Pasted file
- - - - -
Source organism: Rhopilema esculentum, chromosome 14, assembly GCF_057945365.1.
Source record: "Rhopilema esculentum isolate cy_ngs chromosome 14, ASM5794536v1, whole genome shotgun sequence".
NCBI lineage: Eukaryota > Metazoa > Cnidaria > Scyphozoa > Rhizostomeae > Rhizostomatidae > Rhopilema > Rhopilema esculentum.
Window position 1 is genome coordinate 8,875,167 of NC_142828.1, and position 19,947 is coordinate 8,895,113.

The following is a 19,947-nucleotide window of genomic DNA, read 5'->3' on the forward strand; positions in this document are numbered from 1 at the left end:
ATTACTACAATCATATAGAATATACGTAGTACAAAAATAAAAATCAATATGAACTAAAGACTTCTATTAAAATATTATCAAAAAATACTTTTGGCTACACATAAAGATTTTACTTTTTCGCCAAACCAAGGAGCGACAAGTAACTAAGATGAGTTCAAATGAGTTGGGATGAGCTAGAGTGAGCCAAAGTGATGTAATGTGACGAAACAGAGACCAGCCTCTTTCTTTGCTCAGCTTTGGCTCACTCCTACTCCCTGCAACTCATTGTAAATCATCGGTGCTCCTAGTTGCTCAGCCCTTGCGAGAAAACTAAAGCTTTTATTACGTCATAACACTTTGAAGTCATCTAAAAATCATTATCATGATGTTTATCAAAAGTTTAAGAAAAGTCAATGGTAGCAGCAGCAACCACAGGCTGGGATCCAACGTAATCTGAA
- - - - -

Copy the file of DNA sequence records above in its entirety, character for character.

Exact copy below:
Source organism: Rhopilema esculentum, chromosome 14, assembly GCF_057945365.1.
Source record: "Rhopilema esculentum isolate cy_ngs chromosome 14, ASM5794536v1, whole genome shotgun sequence".
NCBI lineage: Eukaryota > Metazoa > Cnidaria > Scyphozoa > Rhizostomeae > Rhizostomatidae > Rhopilema > Rhopilema esculentum.
Window position 1 is genome coordinate 8,875,167 of NC_142828.1, and position 19,947 is coordinate 8,895,113.

The following is a 19,947-nucleotide window of genomic DNA, read 5'->3' on the forward strand; positions in this document are numbered from 1 at the left end:
ATTACTACAATCATATAGAATATACGTAGTACAAAAATAAAAATCAATATGAACTAAAGACTTCTATTAAAATATTATCAAAAAATACTTTTGGCTACACATAAAGATTTTACTTTTTCGCCAAACCAAGGAGCGACAAGTAACTAAGATGAGTTCAAATGAGTTGGGATGAGCTAGAGTGAGCCAAAGTGATGTAATGTGACGAAACAGAGACCAGCCTCTTTCTTTGCTCAGCTTTGGCTCACTCCTACTCCCTGCAACTCATTGTAAATCATCGGTGCTCCTAGTTGCTCAGCCCTTGCGAGAAAACTAAAGCTTTTATTACGTCATAACACTTTGAAGTCATCTAAAAATCATTATCATGATGTTTATCAAAAGTTTAAGAAAAGTCAATGGTAGCAGCAGCAACCACAGGCTGGGATCCAACGTAATCTGAA